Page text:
The road to recovery from a life-threatening illness is filled with many ups and downs. After battling acute myeloid leukemia for five years, 18-year-old Laura Hillier knows all about the highs and lows, especially after she got some good — and then bad — news about her future treatment.
The Burlington, Ontario, teen was hoping to undergo a potentially life-saving stem cell transplant in the next few months. She has been told that donor matches are available, but a bed shortage at Hamilton's Juravinski Hospital means she will have to wait for the treatment. The wait could be as long as six months.
Patients who undergo stem cell transplants have to stay in high-air-pressure rooms to help curb infections while their immune system recovers from the transplant. Hillier told Toronto Star that the hospital said it can only do about five transplants a month, which leaves about 30 patients on a wait-list.
Hillier, who attended her high school graduation wearing a breathing mask and plastic gloves, says she was shocked when she was told of the delay. “It is crazy to have to be on a wait-list when you have a donor and you are ready to go.” Because of the wait, Hillier will have to go through a fifth round of chemotherapy just to stay in remission.
My family went through a similar process last year when my uncle had a stem cell transplant for myelodysplastic syndromes. It is so incredibly hard to see your family members needlessly suffer while they wait for the next step in a very difficult process. The idea of the stem cell transplant becomes the light at the end of the tunnel. Some patients don't ever find a donor, so the news that there is a match is a cause for celebration. I can only imagine how difficult finding out about the long wait is for the Hillier family.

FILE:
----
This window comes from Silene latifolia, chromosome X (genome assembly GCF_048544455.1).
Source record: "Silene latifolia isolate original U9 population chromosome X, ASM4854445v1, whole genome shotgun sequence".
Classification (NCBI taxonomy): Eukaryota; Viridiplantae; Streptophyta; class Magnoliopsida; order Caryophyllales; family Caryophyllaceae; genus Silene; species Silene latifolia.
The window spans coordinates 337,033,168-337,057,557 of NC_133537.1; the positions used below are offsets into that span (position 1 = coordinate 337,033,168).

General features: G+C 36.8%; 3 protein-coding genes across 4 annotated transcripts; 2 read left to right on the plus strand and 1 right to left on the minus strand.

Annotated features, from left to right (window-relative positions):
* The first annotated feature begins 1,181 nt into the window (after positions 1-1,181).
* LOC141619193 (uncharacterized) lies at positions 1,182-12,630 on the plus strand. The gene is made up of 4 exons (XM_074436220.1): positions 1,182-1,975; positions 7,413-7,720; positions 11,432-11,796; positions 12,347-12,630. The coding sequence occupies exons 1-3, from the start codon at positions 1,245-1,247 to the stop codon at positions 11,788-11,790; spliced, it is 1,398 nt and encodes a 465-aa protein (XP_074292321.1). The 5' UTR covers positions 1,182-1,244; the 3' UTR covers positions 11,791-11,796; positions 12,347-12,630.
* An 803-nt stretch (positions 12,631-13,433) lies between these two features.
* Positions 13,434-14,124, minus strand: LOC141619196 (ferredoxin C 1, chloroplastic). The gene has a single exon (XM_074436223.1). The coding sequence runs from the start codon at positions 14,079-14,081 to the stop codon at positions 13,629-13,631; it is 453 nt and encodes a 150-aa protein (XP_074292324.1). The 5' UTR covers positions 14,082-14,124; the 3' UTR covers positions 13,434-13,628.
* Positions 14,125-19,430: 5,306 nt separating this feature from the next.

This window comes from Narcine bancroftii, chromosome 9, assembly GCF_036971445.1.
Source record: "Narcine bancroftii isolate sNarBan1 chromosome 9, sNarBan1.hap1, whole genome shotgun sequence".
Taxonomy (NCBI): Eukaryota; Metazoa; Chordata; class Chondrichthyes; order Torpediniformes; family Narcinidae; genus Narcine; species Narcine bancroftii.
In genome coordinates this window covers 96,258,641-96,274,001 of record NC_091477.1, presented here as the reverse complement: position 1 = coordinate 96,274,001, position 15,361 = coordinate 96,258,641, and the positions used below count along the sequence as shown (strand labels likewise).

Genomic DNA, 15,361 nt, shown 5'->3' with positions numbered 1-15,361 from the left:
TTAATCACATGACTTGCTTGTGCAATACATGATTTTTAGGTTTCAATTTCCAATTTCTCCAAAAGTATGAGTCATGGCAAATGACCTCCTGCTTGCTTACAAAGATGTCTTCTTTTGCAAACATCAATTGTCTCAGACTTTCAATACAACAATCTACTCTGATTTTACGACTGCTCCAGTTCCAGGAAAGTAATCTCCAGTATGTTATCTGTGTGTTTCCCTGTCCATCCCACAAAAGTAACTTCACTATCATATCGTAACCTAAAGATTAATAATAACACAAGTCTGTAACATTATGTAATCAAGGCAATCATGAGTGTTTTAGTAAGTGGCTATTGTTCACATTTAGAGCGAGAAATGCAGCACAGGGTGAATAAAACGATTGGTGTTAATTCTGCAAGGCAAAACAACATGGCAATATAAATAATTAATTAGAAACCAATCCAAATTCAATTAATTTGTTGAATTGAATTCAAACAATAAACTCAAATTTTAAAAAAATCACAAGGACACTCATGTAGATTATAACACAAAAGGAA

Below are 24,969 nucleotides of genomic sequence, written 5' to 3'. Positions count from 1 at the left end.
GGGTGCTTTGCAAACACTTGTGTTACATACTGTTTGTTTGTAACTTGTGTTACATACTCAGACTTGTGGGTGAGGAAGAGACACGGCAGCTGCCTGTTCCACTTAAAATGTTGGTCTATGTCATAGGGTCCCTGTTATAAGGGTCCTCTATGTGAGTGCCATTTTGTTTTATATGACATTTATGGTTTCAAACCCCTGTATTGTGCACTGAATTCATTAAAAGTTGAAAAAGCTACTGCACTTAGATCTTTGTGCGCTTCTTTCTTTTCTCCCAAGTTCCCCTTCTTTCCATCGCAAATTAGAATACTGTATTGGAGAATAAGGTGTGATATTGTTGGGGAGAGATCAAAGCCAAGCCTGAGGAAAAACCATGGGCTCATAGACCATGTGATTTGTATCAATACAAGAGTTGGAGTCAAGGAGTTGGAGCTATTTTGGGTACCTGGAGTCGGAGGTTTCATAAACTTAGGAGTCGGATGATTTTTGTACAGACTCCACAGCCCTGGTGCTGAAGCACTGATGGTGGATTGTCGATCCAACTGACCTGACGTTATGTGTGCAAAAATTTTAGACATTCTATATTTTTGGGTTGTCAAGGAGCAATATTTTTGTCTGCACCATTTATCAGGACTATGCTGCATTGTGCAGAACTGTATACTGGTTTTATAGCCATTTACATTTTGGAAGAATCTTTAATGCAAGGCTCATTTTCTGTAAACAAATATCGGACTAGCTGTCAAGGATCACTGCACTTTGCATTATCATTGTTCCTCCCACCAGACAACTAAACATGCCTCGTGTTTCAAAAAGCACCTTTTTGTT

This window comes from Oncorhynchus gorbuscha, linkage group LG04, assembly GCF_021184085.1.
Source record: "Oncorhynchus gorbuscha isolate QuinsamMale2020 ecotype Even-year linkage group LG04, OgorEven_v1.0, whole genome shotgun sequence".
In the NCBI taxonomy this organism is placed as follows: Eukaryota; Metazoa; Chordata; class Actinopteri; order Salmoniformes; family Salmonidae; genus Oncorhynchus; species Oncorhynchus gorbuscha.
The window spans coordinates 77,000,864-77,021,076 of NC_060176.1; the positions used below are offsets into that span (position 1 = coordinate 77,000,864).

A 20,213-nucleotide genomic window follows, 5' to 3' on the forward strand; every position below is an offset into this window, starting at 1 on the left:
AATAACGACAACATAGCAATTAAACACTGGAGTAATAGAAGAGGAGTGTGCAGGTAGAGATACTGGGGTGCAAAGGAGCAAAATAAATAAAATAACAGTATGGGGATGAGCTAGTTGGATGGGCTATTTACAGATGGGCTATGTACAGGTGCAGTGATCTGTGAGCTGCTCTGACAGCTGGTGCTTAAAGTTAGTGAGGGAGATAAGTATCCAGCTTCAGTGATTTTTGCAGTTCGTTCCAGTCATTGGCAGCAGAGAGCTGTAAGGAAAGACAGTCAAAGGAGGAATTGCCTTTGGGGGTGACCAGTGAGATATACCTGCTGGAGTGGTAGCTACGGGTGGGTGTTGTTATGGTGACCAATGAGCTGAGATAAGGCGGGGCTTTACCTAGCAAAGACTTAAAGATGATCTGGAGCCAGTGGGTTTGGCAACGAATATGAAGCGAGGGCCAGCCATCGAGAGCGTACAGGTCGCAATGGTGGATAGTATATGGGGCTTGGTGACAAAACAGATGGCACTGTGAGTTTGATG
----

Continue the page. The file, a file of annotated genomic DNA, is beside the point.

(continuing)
Stem cell transplants are becoming more common thanks to advancements in the area. Unfortunately hospitals aren't keeping up, and patients can wait six to 12 months because of the lack of isolation rooms or because of staff shortages, said Dr. Ralph Meyer, an oncologist at Juravinski Hospital. Laura Hillier's mother, Frances, says it is a problem across Canada.
Even though it's not a perfect process, I urge people to get a swab kit from onematch.ca and sign up to be a stem cell donor. It takes only a minute to complete a swab kit, and you could be the one in a million to save the life of someone waiting for a match.
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